Picture: 123RF/DIMARIK16
Picture: 123RF/DIMARIK16

London — Britain’s Treasury and the Bank of England (BOE) are weighing the potential creation of a central bank digital currency (CBDC), joining authorities from China to Sweden exploring the next big step in the future of money.

The government and central bank on Monday announced the creation of a taskforce to co-ordinate on the possibility of BOE-issued digital money for use by households and businesses. They will engage in discussions with stakeholders on the risks and benefits before making a decision.

If approved, the digital currency would “exist alongside cash and bank deposits, rather than replacing them”, according to the statement.

With modern technologies and the coronavirus accelerating the push towards cashless transactions, and crypto currencies such as bitcoin gaining traction, central banks are taking action to make sure they don’t fall behind.

In 2020, the Bahamas launched the Sand Dollar, making it among the world’s first sovereign-backed digital currencies. The European Central Bank and Sweden’s Riksbank have said they could follow suit at around the middle of the decade.

China is also considering a digital yuan, but the Federal Reserve has previously said it was not something the US would rush to use.

The UK task force will be jointly chaired by BOE deputy governor Jon Cunliffe and the Treasury’s director-general of financial services, Katharine Braddick. A new CBDC division will be set up at the central bank.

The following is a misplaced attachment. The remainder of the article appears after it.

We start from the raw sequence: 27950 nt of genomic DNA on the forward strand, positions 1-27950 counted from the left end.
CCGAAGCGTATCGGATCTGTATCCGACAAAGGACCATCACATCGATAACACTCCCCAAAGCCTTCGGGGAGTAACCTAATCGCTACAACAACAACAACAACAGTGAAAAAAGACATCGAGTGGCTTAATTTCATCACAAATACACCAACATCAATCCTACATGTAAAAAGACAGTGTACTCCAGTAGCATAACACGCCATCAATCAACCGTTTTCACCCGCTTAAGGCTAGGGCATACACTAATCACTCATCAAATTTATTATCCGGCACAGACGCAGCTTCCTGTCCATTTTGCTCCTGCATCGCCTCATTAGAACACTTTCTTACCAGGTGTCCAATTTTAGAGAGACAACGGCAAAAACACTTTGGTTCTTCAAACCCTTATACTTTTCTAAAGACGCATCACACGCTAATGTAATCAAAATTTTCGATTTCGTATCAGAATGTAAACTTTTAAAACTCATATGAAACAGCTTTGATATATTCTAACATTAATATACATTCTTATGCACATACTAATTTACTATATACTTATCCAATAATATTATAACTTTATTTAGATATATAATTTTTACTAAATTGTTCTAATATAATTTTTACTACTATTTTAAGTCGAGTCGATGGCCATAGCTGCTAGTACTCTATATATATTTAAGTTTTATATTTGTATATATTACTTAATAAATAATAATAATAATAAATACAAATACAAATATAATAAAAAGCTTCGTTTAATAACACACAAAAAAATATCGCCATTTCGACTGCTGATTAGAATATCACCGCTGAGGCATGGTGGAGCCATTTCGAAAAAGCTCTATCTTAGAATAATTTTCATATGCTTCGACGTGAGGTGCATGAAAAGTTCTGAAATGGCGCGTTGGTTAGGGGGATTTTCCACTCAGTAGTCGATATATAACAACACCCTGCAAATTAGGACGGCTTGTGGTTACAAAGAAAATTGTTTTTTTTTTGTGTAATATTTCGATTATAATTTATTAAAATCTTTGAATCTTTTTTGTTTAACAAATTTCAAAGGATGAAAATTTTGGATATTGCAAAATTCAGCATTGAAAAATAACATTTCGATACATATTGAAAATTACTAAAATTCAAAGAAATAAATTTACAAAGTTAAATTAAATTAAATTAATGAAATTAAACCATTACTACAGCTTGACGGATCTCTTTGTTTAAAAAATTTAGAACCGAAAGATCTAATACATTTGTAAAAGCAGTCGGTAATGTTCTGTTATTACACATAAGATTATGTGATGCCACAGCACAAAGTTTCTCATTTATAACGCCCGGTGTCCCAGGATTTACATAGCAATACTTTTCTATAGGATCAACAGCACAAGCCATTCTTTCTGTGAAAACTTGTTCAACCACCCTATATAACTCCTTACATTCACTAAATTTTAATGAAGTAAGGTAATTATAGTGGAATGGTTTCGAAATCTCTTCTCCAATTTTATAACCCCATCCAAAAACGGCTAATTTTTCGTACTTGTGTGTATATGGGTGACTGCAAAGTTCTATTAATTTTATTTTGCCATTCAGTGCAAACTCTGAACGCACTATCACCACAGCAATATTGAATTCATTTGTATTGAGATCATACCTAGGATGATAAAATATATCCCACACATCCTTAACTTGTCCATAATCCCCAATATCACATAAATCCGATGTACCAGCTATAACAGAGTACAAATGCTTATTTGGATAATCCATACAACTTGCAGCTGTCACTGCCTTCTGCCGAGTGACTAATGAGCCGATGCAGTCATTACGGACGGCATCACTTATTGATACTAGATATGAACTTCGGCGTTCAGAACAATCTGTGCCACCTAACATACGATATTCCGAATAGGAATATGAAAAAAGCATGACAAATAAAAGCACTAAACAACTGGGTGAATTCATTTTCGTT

According to a recent PwC report, mainland China is third behind the Bahamas and Cambodia in a ranking of the maturity of CBDC projects.

More than 60 central banks are now exploring digital currencies, with retail projects more active in emerging economies given the importance of financial inclusion, while interbank or wholesale applications tend to be more predominant in advanced economies, the report said.

 The Bahamas and Cambodia take top marks in retail because their projects are already live, while China is still in the test phase. Only 23% of retail projects have reached implementation stage, while nearly 70% of wholesale projects are running pilot programmes, according to the report.

“CBDCs will contribute significantly to the modernisation of the international monetary landscape, hand-in-hand with reconfiguration in both payment and financial infrastructure,” PwC said.

With China in the testing phase on its digital yuan, other countries have accelerated their efforts. Jurisdictions such as Sweden and the EU are starting to make some headway.

Digital yuan

China’s efforts to create a digital yuan are aimed at domestic use and its goal for internationalising its currency is not to replace the dollar, a senior official from its central bank said on Sunday.

As for interbank or wholesale projects, Thailand and Hong Kong tied for the top ranking, according to the PwC report. They’re followed by Singapore, Canada and the UK.

The report also said more than 88% of CBDC projects at pilot or production phase use blockchain as the underlying technology. While it isn’t always necessary for such projects, it helps offer secure transfer of ownership, transparent audit trails and increasing interoperability with other digital assets, the report said.

“The public will be one of the biggest beneficiaries of CBDCs as it will give them access for the first time to a digital form of central bank money,” said Henri Arslanian, global crypto leader at PwC. “And that is a big milestone in the evolution of money.”


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